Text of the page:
In the past offseason, A.J.
Burnett was handed a 5-year $82.5 million contract to leave the Toronto Blue
Jays for the New York Yankees. As
with many of the rash, big-money moves that the Yankees make, it hasn’t paid
off, and the absence of Burnett opened a spot for an cheaper, better pitcher in
A.J. Burnett, to put it
mildly, has struggled this year.
2008: 4.07 ERA, 9.39 K/9, 3.5
BB/9, 2.69 K/BB, 0.77 HR/9, 1.34 WHIP, .328 BABIP, 70.5% LOB%, 3.45 FIP
2009: 4.29 ERA, 8.21 K/9,
4.34 BB/9. 1.89 K/BB, 1.16 HR/9, 1.41 WHIP, .295 BABIP, 75.2%, 4.55 FIP
Perhaps I should re-name this
post The Not-So Strange Case Of A.J. Burnett
Following a career year,
Burnett’s numbers regressed dramatically.
His strikeout rate has come down, his walk rate has gone up, and his
homerun rate has gone up. This is
even more impressive considering the fact that his BABIP shows he was unlucky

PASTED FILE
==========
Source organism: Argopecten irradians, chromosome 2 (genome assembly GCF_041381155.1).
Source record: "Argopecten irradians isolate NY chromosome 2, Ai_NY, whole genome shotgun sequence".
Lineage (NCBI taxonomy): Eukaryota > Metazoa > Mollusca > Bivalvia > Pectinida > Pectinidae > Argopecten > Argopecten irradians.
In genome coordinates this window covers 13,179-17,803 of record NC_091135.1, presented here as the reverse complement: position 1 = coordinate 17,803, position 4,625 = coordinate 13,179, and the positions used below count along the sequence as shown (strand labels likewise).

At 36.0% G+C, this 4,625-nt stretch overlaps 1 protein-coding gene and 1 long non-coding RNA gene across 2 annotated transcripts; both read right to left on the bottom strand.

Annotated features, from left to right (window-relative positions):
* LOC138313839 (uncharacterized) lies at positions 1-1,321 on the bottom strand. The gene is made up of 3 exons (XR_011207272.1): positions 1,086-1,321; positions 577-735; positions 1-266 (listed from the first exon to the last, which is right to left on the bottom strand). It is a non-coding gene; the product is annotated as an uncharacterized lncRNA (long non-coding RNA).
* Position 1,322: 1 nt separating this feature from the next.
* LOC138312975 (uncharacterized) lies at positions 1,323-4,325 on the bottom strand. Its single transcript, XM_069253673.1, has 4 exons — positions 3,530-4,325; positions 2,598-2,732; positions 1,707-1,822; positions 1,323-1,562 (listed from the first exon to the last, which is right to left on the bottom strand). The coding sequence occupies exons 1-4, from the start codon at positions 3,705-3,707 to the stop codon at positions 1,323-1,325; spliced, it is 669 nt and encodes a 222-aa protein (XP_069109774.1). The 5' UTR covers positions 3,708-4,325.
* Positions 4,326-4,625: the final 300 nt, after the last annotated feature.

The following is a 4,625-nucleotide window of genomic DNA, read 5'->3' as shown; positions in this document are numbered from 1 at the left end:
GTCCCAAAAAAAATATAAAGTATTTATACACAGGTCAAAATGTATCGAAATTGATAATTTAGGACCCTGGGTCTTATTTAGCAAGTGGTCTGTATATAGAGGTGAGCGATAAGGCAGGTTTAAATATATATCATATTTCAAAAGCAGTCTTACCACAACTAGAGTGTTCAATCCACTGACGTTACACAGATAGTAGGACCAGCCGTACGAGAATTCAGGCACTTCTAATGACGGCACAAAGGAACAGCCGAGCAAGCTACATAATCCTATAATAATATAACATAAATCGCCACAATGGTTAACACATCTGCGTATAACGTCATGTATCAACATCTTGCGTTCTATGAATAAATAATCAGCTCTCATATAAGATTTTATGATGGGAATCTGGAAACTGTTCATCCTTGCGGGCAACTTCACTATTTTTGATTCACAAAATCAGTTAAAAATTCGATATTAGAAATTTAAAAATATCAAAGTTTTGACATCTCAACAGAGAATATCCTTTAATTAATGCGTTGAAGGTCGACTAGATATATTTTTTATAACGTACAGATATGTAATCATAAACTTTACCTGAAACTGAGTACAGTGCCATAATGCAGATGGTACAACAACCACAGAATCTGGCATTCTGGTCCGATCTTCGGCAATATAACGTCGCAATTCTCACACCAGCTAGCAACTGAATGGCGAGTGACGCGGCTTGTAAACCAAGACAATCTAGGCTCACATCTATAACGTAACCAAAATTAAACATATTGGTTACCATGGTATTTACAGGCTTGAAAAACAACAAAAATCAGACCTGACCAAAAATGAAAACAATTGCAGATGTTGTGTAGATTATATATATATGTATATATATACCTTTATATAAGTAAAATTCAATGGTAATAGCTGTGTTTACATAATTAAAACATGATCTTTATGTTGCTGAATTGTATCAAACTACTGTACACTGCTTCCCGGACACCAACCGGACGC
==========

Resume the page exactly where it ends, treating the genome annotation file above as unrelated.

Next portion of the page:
in 2008, and back to normal in 2009.
Maybe he just has Yankee-Stadium-itis.
Anyhow, up in Toronto, the
‘Jays are paying a rookie who they were criticized for drafting, approximately 16.1
million dollars less than Burnett, to pitch better than Burnett.
A.J. Burnett 2009: 4.29 ERA,
8.21 K/9, 4.34 BB/9. 1.89 K/BB, 1.16 HR/9, 1.41 WHIP, .295 BABIP, 75.2%, 4.55
Ricky Romero 2009: 3.95 ERA, 6.85
K/9, 3.69 BB/9, 1.86 K/BB, 1.05 HR/9, 1.44 WHIP, .308 BABIP, 4.47 FIP
Stay tuned as the Yankees
free spending continues to carry them to their doom…